For many years Dörflinger has been drawn to a range of subjects which in themselves act as metaphors for metamorphosis: alchemical symbols and figures, conjurors and magicians. For him, alchemy is a metaphor for a whole view of the world and of painting, a Heraclitean view according to which nothing remains the same. The mythical notion of a world created constantly through and in the transformations of the four elements, where earth is the birth of water, water the birth of air, air the birth of fire, has compelling force for him.
(Hamburg exh. cat., 1985, [pp.28–9])
The artist has called T04899 an ‘open drawing’, as it is less densely shaded than the others in the Tate Gallery's collection. He described his sensitivity to working with charcoal on paper as being, ‘like a seismic reaction, with more intensity’. In drawing he registered his own movements, while at the same time ‘holding on to something else’. Jill Lloyd described his drawing as a ‘focused and meditative automatism’ through which images evolve (Johannes Dörflinger: Pastelle und Zeichnungen, exh. cat., Galerie Döbele, Stuttgart 1989, [p.31]). In conversation, Dörflinger explained that he thought of drawing as being as important as painting, pastel and sculpture. He suggested that each medium had different possibilities and should not be placed in a hierarchy. In his work, he said, colour was itself a form whereas charcoal conveyed the idea of movement. Dörflinger began making sculptures in 1986, based on motifs developed in other media. He said that his drawings, lacking the ‘distracting element of colour’, were a more important stimulus to his sculpture than his paintings or pastels.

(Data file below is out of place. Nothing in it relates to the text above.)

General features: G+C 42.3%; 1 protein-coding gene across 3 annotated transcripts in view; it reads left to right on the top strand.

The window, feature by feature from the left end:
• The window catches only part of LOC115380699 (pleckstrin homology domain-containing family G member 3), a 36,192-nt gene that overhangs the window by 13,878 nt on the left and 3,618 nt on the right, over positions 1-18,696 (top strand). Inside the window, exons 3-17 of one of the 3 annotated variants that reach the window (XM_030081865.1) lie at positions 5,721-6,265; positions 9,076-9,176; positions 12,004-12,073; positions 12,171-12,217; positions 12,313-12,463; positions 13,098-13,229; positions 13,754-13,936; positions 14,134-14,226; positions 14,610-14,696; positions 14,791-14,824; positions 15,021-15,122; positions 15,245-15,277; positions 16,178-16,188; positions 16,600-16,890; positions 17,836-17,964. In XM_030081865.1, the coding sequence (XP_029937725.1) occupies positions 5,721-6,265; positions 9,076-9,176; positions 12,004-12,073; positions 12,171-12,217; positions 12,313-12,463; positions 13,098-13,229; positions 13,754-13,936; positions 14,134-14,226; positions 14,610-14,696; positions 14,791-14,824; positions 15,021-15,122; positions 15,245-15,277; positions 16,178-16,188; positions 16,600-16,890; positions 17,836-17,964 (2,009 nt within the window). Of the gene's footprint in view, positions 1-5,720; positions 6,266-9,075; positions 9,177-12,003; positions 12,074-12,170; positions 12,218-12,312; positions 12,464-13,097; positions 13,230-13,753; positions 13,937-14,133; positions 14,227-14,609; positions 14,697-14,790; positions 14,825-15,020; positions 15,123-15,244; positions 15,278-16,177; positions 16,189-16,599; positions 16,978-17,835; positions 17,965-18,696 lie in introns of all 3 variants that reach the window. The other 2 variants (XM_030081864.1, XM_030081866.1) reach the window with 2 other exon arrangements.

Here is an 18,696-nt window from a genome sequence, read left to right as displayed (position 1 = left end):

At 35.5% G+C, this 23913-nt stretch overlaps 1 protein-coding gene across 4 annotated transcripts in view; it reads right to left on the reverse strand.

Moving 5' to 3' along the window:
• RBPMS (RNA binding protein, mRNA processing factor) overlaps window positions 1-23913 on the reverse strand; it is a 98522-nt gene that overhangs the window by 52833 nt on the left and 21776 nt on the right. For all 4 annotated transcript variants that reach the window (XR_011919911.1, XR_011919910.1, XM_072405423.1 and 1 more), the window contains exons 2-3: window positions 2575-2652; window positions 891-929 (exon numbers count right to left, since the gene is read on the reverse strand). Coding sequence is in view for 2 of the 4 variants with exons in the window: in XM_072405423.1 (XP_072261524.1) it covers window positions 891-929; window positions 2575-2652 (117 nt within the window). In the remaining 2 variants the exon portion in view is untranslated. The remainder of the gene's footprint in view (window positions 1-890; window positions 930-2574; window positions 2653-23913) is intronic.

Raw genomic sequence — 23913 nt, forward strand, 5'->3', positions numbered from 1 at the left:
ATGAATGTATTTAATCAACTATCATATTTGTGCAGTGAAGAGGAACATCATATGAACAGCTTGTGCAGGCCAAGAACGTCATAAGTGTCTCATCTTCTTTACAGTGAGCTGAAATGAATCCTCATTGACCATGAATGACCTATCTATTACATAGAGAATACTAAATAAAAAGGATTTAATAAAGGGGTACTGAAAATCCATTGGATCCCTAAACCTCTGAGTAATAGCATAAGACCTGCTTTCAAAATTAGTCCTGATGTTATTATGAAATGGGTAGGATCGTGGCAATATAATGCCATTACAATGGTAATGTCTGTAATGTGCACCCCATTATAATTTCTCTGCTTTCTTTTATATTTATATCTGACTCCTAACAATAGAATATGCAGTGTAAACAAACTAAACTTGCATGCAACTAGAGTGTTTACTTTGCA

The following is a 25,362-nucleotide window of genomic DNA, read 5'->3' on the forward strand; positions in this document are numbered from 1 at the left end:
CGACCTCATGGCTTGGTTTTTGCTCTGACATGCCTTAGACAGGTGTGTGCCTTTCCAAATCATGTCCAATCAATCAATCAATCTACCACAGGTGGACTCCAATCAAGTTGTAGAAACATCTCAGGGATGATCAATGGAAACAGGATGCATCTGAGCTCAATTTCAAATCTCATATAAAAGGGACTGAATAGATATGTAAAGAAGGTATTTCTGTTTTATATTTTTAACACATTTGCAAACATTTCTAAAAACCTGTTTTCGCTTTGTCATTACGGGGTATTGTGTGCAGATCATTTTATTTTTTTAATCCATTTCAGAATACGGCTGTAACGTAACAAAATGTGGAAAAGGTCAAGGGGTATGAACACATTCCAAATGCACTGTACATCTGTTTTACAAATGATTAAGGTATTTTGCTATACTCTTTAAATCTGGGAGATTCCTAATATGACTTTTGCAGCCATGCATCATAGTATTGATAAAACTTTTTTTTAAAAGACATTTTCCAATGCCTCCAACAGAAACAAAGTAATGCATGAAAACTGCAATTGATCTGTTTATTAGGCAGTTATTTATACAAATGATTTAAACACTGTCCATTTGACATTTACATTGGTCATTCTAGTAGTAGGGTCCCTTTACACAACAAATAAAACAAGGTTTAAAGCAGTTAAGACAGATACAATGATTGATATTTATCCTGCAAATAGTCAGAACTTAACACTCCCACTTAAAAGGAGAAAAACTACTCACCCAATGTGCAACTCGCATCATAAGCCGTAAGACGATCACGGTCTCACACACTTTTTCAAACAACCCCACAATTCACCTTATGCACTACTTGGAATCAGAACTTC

One of his earliest drawings of Gozitan Mountain was ‘Hill’, 1980 (the artist, repr. Johannes Dörflinger: Konstanzer Kunstpreis, exh. cat., Kunstverein Wessenberg Haus, Konstanz 1986, pl.8, as ‘Hügel’). In conversation with the compiler on 9 September 1991, Dörflinger said that a group of pastels he made between 1987 and 1990 developed ideas explored in works made shortly before. He suggested that ‘Living Rock’, 1988–9 (the artist, no repr. known) was closely related in composition and subject to T 04899. In addition to pastels and drawings directly inspired by the mountain, he made several paintings that related to the same subject, for example, ‘Flame’, 1988–90 (the artist, repr. Johannes Dörflinger: Bilder und Objekte, exh. cat., Galerie Holzwarth, Stuttgart 1992, [pp.2–3], in col., as ‘Flamme’).
Dörflinger said that the influence of the Gozo hill had been instrumental in loosening up the more angular pictorial forms in his work of the late 1970s and in helping him develop new poetic, associative compositions. He referred the compiler to reproductions of the stones of Maltese temple ruins (in Sigrid Neubert and Sibylle von Reden, Die Tempel von Malta: Das Mysterium der Megalithbauten, Bergisch Gladbach 1988, pp.46–52). These stones, he said, had influenced the textures of his charcoal drawings of the 1980s. Dörflinger added that he had been particularly inspired by the shapes of the stones, which had been worn smooth over the centuries. The stones had also inspired the sculptures the artist began making in the late 1980s.
The artist has approved this entry.
Tate Gallery: Illustrated Catalogue of Acquisitions 1986-88, London 1996